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Highly recommend Benjamin Moore. It is pricier, but not much and you definitely get what you pay for. We're in the process of a complete restoration of our historic home. Initially we'd used some Lowe's (mostly Valspar) paint. Our contractor recommended BM and we've never gone back....this is for exterior, interior, and porch floor.

Hadn't used Sherwin Williams just 'cause they didn't have the colors we were looking for each time (every room is a different color, usually 2-3 colors per room). Our contractor did say he felt their quality had recently declined and preferred Benjamin Moore, but I've no direct experience with their paint.

Only downside to Benjamin Moore is their store hours....
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Old 08-03-2009, 12:08 PM
 
4,796 posts, read 14,553,250 times
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There is no doubt that Benjamin Moore paint is good quality. It's touted by a lot of top designers as being the "best". Being in the "biz" however, BM is not any more superior than any of the high grades of other brands. I've never gotten the issue with "Benjamin Moore" colors being superior either. It really depends on the purity of the base paint. Benjamin Moore does have the little paint samples which are convenient, but their colors can be matched by any company....and vice versa. You can purchase a small quart of Sherwin Williams for the same purpose for $5 to test an area. BM's little jar is about $3 and will paint two square feet.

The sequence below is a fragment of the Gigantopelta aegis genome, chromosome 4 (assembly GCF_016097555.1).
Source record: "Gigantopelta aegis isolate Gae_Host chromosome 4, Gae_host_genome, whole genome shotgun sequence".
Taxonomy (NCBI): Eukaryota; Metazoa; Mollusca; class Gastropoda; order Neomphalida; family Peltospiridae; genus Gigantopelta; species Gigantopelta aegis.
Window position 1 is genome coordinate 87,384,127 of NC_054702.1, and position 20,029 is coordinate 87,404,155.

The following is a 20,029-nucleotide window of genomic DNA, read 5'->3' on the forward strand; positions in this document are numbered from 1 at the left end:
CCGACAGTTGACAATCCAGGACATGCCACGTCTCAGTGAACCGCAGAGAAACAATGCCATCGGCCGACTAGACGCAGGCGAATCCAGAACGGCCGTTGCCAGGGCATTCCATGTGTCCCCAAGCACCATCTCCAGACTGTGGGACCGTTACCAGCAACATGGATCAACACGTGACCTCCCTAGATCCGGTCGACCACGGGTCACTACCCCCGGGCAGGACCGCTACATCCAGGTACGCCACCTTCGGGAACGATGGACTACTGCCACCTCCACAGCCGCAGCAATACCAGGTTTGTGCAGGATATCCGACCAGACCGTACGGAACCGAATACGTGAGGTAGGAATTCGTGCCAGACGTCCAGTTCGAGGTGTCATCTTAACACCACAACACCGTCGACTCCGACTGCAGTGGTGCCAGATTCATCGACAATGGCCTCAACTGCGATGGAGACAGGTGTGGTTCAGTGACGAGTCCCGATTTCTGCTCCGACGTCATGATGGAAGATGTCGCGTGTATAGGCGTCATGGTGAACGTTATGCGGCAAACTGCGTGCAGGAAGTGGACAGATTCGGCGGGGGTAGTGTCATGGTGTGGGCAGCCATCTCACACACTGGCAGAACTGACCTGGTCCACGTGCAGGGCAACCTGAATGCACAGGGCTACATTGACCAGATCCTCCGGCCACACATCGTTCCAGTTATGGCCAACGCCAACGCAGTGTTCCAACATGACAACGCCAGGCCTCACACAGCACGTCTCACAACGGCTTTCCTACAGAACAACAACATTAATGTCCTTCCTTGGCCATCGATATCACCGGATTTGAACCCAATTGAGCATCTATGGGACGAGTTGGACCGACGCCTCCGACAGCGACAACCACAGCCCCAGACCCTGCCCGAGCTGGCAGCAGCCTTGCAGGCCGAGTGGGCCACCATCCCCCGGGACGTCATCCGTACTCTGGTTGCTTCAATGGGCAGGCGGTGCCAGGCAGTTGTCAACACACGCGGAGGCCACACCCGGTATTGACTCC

I personally have worked with them all, and that pricey edge BM has on others is not really justified other than paying for the cost to put ads in high end designer magazines.
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Old 08-03-2009, 12:14 PM
 
Location: Mid South Central TX
3,216 posts, read 8,063,835 times
Reputation: 2260
I have heard that BM's low VOC (low odor) paint is great and just that...no odor. Haven't heard anything about other company's low VOC paints. Kinda wish I had tried it this go around...the paint smell is getting really old...
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Old 08-03-2009, 12:23 PM
 
Location: Culebra/1604 area
338 posts, read 1,178,474 times
Reputation: 167
In anyone's opinion, with the house being brand new, would it be safe to primer the walls prior to painting?

P.S

Thank you all who have replied. You have all been a great help!
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Old 08-03-2009, 12:29 PM
 
Location: Mid South Central TX
3,216 posts, read 8,063,835 times
Reputation: 2260
It depends on the current color and the new color. Generally, you might need two coats, so you may be able to do one coat primer and one coat paint.

I did not prime any of my walls prior to painting. The original color was an off-white/bone. I have painted tans, caramels, deep mochas, reds, pinks, purples. With the exception of the tans, all have needed two coats. But I did not prime. I am not expert enough to tell you whether that would have made a huge difference, but I can tell you that the coverage is even, with no bleed through or thin spots.

Using the proper application tools will help coverage, too. Do not stretch your paint (roll it thinner than it should be). If you have textured walls, you will need a thicker nap roller (5/8, 3/4 etc). Trust me on this one!

Also, Home Depot locally sometimes has paint worksops, which can help you too. Solicit advice from wherever you purchase your paint.